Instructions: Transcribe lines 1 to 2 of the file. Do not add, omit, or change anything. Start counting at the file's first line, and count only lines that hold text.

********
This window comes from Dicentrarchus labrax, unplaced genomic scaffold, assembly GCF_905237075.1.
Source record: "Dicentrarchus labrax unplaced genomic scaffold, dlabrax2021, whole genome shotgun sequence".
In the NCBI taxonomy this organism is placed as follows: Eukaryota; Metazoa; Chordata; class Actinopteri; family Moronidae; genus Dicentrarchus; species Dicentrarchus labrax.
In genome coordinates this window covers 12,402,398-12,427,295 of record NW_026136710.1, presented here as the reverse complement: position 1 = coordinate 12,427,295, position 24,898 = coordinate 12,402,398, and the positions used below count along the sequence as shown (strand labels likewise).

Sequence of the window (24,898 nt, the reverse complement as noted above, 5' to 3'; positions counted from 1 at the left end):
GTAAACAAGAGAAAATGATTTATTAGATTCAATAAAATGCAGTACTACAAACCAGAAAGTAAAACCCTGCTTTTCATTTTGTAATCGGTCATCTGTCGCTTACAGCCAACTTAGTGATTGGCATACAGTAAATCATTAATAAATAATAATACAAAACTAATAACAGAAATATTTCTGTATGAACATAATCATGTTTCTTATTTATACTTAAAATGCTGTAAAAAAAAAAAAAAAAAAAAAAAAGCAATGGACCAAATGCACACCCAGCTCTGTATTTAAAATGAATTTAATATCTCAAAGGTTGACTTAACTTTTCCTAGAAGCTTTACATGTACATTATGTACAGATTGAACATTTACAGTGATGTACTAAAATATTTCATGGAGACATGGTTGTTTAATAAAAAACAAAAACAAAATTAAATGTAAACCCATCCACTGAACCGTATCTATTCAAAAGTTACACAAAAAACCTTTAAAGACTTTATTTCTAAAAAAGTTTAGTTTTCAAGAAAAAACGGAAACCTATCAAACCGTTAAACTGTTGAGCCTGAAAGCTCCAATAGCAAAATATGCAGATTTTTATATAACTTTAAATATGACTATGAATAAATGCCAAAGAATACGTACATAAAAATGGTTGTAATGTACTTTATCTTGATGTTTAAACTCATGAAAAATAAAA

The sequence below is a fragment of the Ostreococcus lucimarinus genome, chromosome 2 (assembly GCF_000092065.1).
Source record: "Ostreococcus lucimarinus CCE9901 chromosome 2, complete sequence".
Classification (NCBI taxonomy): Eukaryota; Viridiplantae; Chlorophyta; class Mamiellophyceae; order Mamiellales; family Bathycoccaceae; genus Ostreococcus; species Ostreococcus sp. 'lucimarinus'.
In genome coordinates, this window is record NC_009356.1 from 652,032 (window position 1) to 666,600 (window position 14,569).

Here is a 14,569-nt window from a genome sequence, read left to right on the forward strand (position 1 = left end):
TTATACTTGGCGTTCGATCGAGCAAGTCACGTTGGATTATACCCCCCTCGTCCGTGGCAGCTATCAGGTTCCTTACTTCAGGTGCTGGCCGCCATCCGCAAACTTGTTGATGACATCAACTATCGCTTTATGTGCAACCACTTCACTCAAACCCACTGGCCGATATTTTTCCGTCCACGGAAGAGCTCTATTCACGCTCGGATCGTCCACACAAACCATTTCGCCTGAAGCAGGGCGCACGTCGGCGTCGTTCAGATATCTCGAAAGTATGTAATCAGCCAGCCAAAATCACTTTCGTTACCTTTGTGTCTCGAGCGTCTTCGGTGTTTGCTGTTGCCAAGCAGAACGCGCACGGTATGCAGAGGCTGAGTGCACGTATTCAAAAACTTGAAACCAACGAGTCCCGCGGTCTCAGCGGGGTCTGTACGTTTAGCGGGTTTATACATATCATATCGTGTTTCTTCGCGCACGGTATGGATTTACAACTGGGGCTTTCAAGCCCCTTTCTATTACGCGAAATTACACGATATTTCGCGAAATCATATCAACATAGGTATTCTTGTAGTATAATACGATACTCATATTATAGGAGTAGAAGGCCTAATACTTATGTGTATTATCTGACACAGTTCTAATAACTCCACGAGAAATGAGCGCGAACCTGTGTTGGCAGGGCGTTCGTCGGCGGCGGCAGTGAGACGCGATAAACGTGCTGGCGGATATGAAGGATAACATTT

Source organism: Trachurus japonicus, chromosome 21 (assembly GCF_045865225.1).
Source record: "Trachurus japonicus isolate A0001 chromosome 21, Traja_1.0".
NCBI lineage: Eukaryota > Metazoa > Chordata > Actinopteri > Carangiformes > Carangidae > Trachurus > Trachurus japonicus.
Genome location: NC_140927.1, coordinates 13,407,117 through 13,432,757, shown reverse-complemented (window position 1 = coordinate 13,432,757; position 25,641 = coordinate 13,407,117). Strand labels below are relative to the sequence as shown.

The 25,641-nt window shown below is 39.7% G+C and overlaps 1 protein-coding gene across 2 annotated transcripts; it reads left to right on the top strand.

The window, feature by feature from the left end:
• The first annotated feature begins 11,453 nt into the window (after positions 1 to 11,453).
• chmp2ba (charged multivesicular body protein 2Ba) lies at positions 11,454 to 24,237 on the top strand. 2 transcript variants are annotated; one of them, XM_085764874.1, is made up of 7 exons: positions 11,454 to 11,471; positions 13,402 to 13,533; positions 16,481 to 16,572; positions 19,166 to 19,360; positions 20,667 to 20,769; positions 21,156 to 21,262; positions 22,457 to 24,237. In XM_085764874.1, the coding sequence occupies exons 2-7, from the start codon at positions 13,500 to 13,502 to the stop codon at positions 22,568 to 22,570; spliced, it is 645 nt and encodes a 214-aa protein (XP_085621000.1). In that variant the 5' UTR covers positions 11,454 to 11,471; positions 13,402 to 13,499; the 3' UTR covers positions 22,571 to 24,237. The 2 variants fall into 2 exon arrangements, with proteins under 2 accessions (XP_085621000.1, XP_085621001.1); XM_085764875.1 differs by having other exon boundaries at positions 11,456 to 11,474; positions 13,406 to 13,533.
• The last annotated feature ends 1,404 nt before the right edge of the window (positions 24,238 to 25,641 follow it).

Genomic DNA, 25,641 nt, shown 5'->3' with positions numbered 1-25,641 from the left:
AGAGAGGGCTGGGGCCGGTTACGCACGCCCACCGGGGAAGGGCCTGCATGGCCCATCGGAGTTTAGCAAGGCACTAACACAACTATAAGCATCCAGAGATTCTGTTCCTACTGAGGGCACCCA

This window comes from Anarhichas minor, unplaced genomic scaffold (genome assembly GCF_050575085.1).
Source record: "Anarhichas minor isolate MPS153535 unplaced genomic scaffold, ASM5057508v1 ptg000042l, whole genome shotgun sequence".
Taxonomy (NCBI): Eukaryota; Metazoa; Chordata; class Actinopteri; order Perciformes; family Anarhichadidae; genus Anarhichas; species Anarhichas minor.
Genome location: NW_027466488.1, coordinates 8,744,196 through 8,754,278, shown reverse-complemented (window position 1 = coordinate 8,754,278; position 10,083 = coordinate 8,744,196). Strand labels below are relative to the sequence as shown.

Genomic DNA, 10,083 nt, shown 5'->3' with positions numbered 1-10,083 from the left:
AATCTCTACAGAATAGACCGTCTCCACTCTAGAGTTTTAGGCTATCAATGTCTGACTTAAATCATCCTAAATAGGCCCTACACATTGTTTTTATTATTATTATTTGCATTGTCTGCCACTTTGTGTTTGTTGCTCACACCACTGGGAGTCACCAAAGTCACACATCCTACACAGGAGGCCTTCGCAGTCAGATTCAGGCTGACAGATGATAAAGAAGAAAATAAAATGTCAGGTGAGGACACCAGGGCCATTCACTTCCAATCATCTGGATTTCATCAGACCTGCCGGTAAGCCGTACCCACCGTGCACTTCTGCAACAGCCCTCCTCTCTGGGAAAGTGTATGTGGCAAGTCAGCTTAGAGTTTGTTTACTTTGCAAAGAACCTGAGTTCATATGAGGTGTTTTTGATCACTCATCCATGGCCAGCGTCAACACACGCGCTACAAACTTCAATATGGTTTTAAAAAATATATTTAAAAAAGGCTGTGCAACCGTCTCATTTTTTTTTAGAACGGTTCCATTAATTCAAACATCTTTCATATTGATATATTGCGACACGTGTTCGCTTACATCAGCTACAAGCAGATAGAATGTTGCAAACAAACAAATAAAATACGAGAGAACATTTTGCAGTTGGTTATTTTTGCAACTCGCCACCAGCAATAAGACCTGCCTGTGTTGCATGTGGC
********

This window comes from Dicentrarchus labrax, unplaced genomic scaffold, assembly GCF_905237075.1.
Source record: "Dicentrarchus labrax unplaced genomic scaffold, dlabrax2021, whole genome shotgun sequence".